Donation funds, why do we pay them

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Main Question or Discussion Point

Firstly let me say that im not against donating to good causes or helping those in need, because there are plenty of people who need help right now.

I was at the market just now and saw a slip for donating money to new orleans. I got to thinking that there must be slips like this everywhere in the united states. And then a problem came to mind...why do working citizens, who have serious expenses as it is, get called on to donate money? It has almost gotten to the point where people are expected to pay.

But the problem is why cant the government pay for disasters 100 percent. They have the money, they already have citizens tax money which is supposed to guarantee every person several things that i personally feel were denied to some Katrina victims.

I read in another thread, New Orleans was given like 3 million dollars, and then bumped up to 5 by congress when they needed 11million. Also stated was that the national guard was in iraq. I think this event has illustrated the disaster of the United States government system, which no longer functions for its citizens and has not for an incredibly long time. If people cannot find the direct correlation between the disfunction of events surrounding the disaster in New Orleans with the disaster of the Bush administration, they should no longer be allowed to think for themselves-a wasted brain is a terrible thing.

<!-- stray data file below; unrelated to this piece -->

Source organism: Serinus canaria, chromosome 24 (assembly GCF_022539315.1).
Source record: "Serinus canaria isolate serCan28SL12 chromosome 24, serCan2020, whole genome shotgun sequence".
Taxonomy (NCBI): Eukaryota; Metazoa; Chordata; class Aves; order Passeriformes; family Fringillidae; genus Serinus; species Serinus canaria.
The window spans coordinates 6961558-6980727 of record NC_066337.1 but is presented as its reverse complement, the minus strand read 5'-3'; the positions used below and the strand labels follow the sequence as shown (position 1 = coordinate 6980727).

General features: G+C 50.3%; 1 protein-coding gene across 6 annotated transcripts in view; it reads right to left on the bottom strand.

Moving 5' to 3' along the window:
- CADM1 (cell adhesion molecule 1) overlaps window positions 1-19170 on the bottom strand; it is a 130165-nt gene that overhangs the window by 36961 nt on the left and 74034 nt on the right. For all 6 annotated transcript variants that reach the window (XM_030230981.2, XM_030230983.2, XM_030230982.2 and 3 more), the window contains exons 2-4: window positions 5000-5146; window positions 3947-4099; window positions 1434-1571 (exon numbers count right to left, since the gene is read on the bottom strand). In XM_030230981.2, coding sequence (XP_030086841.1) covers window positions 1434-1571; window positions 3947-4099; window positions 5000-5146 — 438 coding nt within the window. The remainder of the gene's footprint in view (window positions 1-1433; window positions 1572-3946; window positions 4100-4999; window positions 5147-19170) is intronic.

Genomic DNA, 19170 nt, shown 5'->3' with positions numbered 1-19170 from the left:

the louisiana national gaurd was out killing people when they were needed at home, outrageous :confused:
 

Answers and Replies

Pengwuino
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Private citizens donating to disaaster relief programs is new to the Bush administration???
 
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That 11 million was only for maintaining the levees themselves. The Army Corp of Engineers also asked for over a hundred million dollars to prepare for disaster in case the levees did breech. That was cut to 40 million.

Since the government isn't doing its job, I guess private citizens are the ones that have to.
 
Pengwuino
Gold Member
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Since when hasn't government cut funding to programs in the last couple hundred years? And I didn't know my red cross donation was going to the US Military....